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Google's Waze ride sharing service / Waymo are probably coming after Uber sooner rather than later.

RamzFanz

Well-Known Member
Google spun off their SDC division as Waymo last year with a non-tech marketing CEO at the helm. Many in the industry see this as a sign that Google believes their SDCs are almost ready for launch.

Google just announced they are expanding their waze ridesharing app.

"Google is planning to dramatically expand a carpool service on its popular navigation app Waze, setting the tech giant on a collision course with the ride-sharing industry."

http://www.marketwatch.com/story/googles-waze-plans-to-expand-its-ride-sharing-service-2017-02-22

These moves could be signals that they may be much closer to launching an SDC TNC fleet than previously imagined. While many drivers are wildly predicting a decade or more before their income from Uber is threatened by Uber's SDC project, Uber itself may now be under imminent threat.

I would not now be shocked if Waymo launched a pilot fleet this year or next. Their next big report on their progress from 2016 is going to tell us a lot about where they are in the process. Towards the end of 2015 they had 7 straight months without a necessary driver take over. If they continued improving at the same rate or better, as they've almost driven more miles in 2016 than all the previous years combined, the timeline for launch, originally thought to be 2020, may be shortening dramatically. This is especially true now that they are making their fleet almost 5 time larger with the addition of 200 minivans.

This makes a lot of sense as they are probably still the most advanced and Tesla and others are claiming they are nearing launch. Tesla is saying this year. Others are saying 2018-2021. Almost none are saying longer than that.

The worst part for Uber drivers is that if Wamo wins the race, they plan on leasing the platform to any auto manufacturer who chooses to use it. That means massive and well funded competition for Uber.
 
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Maven

Well-Known Member
I'd support Uber's competitors if they were competing for driver resources. If the SDC cars require a "ride-along" human, like the test models in Arizona then there may still be a benefit to drivers. However, if the SDC cars are truly driver-less then the drivers are screwed, regardless of who wins the competition.
 

RamzFanz

Well-Known Member
  • Thread Starter Thread Starter
  • #3
I'd support Uber's competitors if they were competing for driver resources. If the SDC cars require a "ride-along" human, like the test models in Arizona then there may still be a benefit to drivers. However, if the SDC cars are truly driver-less then the drivers are screwed, regardless of who wins the competition.
Yes, I'm referring to fully self driving or with rare remote driving, not testing. If they test ride-sharing in the test fleet to work out the bugs, they will probably use their engineers as monitors rather than civilians.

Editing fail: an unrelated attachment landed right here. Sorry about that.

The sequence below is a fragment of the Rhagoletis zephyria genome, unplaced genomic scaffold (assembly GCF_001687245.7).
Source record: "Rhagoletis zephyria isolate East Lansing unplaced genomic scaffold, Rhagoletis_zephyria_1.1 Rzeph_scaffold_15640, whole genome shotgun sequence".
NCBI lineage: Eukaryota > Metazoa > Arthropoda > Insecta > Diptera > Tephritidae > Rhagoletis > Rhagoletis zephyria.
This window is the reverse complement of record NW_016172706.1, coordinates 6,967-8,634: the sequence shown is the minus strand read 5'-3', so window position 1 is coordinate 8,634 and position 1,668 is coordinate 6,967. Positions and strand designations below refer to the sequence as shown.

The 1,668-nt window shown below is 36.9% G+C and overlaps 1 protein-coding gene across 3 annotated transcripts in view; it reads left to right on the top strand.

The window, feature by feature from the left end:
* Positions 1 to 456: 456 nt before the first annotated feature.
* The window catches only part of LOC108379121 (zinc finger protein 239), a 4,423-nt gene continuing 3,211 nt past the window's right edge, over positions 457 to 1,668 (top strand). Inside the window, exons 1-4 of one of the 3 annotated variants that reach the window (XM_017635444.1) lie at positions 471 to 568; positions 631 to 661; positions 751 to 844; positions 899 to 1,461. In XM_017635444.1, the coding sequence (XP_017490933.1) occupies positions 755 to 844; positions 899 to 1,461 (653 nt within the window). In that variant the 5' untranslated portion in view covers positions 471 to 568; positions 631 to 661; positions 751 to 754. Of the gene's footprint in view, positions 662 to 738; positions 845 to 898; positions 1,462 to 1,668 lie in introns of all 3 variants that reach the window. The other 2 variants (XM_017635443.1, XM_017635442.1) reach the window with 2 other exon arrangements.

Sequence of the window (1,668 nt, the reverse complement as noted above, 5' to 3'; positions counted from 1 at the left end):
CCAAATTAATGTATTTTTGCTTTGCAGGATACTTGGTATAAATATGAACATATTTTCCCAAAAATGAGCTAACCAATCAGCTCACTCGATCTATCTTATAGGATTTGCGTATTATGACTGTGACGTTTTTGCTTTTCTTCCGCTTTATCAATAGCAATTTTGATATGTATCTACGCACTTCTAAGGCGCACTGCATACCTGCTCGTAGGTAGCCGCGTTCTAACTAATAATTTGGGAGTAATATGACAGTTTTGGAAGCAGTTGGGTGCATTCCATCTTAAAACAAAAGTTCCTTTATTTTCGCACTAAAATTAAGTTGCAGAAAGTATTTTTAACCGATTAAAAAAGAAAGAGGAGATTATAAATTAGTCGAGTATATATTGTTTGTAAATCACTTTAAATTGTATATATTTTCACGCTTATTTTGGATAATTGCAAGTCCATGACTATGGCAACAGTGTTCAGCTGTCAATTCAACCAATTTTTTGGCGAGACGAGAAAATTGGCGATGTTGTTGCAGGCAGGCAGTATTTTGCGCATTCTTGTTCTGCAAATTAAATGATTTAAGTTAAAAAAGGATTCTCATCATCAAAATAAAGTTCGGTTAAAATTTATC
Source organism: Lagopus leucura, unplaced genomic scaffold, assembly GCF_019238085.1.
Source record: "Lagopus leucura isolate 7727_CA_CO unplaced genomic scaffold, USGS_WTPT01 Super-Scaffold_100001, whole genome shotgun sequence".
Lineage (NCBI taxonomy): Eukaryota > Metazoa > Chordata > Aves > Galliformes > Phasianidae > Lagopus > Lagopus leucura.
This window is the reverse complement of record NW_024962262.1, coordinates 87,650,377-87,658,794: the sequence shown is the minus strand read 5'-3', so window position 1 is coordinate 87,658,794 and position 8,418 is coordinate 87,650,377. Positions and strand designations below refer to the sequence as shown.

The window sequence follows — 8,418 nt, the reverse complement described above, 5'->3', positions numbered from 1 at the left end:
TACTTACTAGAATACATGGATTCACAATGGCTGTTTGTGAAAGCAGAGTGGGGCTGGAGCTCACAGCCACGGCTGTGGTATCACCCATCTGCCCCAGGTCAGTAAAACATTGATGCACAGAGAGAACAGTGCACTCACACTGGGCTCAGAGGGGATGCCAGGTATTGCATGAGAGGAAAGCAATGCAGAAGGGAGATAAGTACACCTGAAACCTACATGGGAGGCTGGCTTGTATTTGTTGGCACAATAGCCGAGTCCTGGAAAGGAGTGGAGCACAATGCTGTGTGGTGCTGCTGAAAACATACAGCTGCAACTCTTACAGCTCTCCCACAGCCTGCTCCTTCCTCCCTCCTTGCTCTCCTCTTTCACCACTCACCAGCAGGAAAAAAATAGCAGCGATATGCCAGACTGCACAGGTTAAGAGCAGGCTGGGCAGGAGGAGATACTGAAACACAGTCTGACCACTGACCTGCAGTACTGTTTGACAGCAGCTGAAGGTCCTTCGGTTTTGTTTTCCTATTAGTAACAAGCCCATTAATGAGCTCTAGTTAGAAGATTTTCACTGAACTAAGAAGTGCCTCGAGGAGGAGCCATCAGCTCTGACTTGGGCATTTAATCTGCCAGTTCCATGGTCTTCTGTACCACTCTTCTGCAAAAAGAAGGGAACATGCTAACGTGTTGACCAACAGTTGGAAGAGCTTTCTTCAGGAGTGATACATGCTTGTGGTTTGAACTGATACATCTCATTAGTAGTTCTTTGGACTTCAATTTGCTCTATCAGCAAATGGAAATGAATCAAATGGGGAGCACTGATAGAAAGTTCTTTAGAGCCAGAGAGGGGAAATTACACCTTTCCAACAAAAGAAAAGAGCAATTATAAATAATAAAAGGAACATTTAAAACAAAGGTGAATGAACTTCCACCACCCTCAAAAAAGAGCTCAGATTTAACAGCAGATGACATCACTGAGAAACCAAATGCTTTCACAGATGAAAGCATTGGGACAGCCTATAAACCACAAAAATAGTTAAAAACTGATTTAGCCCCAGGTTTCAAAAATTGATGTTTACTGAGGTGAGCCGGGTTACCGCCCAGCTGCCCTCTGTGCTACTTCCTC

I don't think there's much of a chance Uber themselves win the race outright but their partner Volvo could lease Waymo's platform. Waymo may, of course, refuse Volvo in order to kill Uber. Waymo winning is the worst case scenario for us as it enables all manufacturers who are willing to lease to put out SDC TNC fleets very quickly.

If Waymo launches this year, we could be looking at 2019-20 as our last decent Uber years in major metro areas.

Another danger is that Tesla really launches SDCs this year with their TNC platform or they change direction and partner with Uber.
 
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Maven

Well-Known Member
RamzFanz, liked the video, but it does not tell the whole story. The video states that "sub-surface mapping" is required for the system to work. Consider how many years it has taken google to map the roads in the USA. Even that is not perfect, not complete and subject to constant changes in the road system. Yes, there is a way to update, but it will never be 100% correct. A second issue, is the lack of comprehensive maps, both traditional and sub-surface, for personal driveways and private roads. How will an autonomous car stay on an unmapped driveway in the snow? This leads to several questions:
  • How big an issue is this?
  • If the mapping system fails in an autonomous car that cannot safely proceed to destination then will it be able to shift to human control?
  • What if none of the passengers are able to drive (underage or no drivers license)?
No doubt, the developers are aware of these issues and working towards a solution, but that will take more time and money.
 

Mars Troll Number 4

Well-Known Member
  • If the mapping system fails in an autonomous car that cannot safely proceed to destination then will it be able to shift to human control?
  • What if none of the passengers are able to drive (underage or no drivers license)?
No doubt, the developers are aware of these issues and working towards a solution, but that will take more time and money.
You left out...

What if none of the passengers are...

sighted (the PC opposite of blind)

Sober

Human
 
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